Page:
Fashion designer Kharl WiRepa (Photo: David Rowe)

Internationally admired fashion designer Kharl WiRepa walks the line between two very different worlds. In one world, he supports those in his community who’ve fallen on hard times — and in the other, he sips champagne with Aotearoa’s wealthiest “one percent”.

He tells Siena Yates how fashion is the unexpected thread that connects those worlds.

 

Among the antique furniture pieces and statement chandeliers in Kharl WiRepa’s offices in Rotorua, the focal points are the portraits on the walls.

Fittingly, for a space he refers to as The Kingdom, a portrait of Princess Diana commands the most attention with its sheer size. She is, Kharl says, “a very big influence”. A fair bit smaller, yet somehow just as commanding, is a portrait of Princess Te Puea. “Because I can’t have Princess Di without having our own princess represented too.”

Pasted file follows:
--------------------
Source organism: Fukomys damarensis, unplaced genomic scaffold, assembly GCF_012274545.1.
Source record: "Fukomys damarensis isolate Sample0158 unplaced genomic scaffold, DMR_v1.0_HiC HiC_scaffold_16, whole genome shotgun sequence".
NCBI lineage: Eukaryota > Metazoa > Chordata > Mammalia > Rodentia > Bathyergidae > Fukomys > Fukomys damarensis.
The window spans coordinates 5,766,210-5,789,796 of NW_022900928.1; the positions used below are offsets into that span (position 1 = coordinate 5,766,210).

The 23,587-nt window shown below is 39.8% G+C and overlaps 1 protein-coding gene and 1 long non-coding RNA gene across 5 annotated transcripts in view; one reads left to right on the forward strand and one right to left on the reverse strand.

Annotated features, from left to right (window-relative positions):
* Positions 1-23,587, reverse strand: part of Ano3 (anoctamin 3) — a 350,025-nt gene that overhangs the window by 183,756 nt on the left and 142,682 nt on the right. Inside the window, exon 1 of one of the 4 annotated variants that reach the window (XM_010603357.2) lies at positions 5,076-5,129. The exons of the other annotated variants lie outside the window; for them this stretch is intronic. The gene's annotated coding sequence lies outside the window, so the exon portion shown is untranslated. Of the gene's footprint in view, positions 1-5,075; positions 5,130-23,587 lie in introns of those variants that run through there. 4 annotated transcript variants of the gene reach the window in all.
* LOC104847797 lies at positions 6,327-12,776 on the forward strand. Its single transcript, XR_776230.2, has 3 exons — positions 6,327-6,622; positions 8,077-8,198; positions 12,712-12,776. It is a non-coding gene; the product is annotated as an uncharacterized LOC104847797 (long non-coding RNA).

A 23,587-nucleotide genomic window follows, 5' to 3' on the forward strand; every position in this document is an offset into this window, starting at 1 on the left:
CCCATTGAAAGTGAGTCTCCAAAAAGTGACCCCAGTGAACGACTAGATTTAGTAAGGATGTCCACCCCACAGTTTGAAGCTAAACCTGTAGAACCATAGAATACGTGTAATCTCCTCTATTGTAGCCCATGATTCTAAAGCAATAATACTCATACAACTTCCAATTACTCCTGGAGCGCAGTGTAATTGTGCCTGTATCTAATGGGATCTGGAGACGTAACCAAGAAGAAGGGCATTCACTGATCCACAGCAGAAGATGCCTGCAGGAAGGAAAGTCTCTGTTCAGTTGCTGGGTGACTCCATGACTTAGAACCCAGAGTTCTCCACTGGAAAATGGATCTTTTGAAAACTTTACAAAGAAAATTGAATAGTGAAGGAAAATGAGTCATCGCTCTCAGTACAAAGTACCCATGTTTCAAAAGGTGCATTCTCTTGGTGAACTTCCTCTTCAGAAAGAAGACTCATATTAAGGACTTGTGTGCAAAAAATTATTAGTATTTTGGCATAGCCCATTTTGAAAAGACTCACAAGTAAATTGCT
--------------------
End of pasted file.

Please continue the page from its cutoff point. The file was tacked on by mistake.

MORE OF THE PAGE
Then there’s the gallery room, the walls of which are lined with the portraits of every Miss Rotorua since Kharl took over the beauty pageant in 2017.

As I’m given the grand tour, it’s clear that he takes great pride in telling visitors about each woman — he knows their stories, of course, which he rattles off without pausing.

Kharl tells me that the women who’ve won the Miss Rotorua title have had more than beauty on their side — what gave them the winning edge were things like confidence, intelligence, resilience. One of them had come from a gang background, another from a caravan park. There was one who’d been admitted to the bar as a lawyer at 26, and another who’d gone on to win more pageant titles internationally. One woman had even been in prison — the pageant was part of her rehabilitation programme.